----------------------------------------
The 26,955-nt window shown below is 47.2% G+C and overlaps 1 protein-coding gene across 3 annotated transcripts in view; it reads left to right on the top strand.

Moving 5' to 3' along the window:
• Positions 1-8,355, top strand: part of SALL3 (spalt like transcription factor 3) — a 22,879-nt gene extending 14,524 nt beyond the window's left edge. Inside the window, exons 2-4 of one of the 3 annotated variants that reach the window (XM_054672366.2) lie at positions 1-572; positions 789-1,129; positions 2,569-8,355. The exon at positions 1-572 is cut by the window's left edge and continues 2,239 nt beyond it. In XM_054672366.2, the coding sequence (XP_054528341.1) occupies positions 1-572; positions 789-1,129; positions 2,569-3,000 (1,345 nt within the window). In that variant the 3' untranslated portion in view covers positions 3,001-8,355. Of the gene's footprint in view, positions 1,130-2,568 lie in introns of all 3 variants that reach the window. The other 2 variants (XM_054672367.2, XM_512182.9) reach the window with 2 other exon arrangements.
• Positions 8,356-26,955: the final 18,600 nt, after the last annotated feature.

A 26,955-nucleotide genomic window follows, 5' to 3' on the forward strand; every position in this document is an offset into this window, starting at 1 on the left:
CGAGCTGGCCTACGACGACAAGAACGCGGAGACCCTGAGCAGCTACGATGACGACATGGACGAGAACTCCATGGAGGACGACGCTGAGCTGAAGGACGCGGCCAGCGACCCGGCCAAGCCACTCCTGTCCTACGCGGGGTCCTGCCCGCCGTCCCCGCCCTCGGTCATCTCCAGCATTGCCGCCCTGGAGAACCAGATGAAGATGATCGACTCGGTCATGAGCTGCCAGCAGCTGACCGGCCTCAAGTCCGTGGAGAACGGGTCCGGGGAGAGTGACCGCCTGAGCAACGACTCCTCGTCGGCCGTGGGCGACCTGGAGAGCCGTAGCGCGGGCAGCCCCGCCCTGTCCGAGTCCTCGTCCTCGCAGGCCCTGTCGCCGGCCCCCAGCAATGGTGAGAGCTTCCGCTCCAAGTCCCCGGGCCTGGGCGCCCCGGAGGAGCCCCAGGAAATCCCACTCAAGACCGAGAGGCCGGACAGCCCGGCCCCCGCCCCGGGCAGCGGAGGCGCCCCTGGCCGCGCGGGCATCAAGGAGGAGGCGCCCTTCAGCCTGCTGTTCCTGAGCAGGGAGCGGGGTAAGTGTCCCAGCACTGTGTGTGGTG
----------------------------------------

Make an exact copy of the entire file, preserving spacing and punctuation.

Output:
The 26,955-nt window shown below is 47.2% G+C and overlaps 1 protein-coding gene across 3 annotated transcripts in view; it reads left to right on the top strand.

Moving 5' to 3' along the window:
• Positions 1-8,355, top strand: part of SALL3 (spalt like transcription factor 3) — a 22,879-nt gene extending 14,524 nt beyond the window's left edge. Inside the window, exons 2-4 of one of the 3 annotated variants that reach the window (XM_054672366.2) lie at positions 1-572; positions 789-1,129; positions 2,569-8,355. The exon at positions 1-572 is cut by the window's left edge and continues 2,239 nt beyond it. In XM_054672366.2, the coding sequence (XP_054528341.1) occupies positions 1-572; positions 789-1,129; positions 2,569-3,000 (1,345 nt within the window). In that variant the 3' untranslated portion in view covers positions 3,001-8,355. Of the gene's footprint in view, positions 1,130-2,568 lie in introns of all 3 variants that reach the window. The other 2 variants (XM_054672367.2, XM_512182.9) reach the window with 2 other exon arrangements.
• Positions 8,356-26,955: the final 18,600 nt, after the last annotated feature.

A 26,955-nucleotide genomic window follows, 5' to 3' on the forward strand; every position in this document is an offset into this window, starting at 1 on the left:
CGAGCTGGCCTACGACGACAAGAACGCGGAGACCCTGAGCAGCTACGATGACGACATGGACGAGAACTCCATGGAGGACGACGCTGAGCTGAAGGACGCGGCCAGCGACCCGGCCAAGCCACTCCTGTCCTACGCGGGGTCCTGCCCGCCGTCCCCGCCCTCGGTCATCTCCAGCATTGCCGCCCTGGAGAACCAGATGAAGATGATCGACTCGGTCATGAGCTGCCAGCAGCTGACCGGCCTCAAGTCCGTGGAGAACGGGTCCGGGGAGAGTGACCGCCTGAGCAACGACTCCTCGTCGGCCGTGGGCGACCTGGAGAGCCGTAGCGCGGGCAGCCCCGCCCTGTCCGAGTCCTCGTCCTCGCAGGCCCTGTCGCCGGCCCCCAGCAATGGTGAGAGCTTCCGCTCCAAGTCCCCGGGCCTGGGCGCCCCGGAGGAGCCCCAGGAAATCCCACTCAAGACCGAGAGGCCGGACAGCCCGGCCCCCGCCCCGGGCAGCGGAGGCGCCCCTGGCCGCGCGGGCATCAAGGAGGAGGCGCCCTTCAGCCTGCTGTTCCTGAGCAGGGAGCGGGGTAAGTGTCCCAGCACTGTGTGTGGTG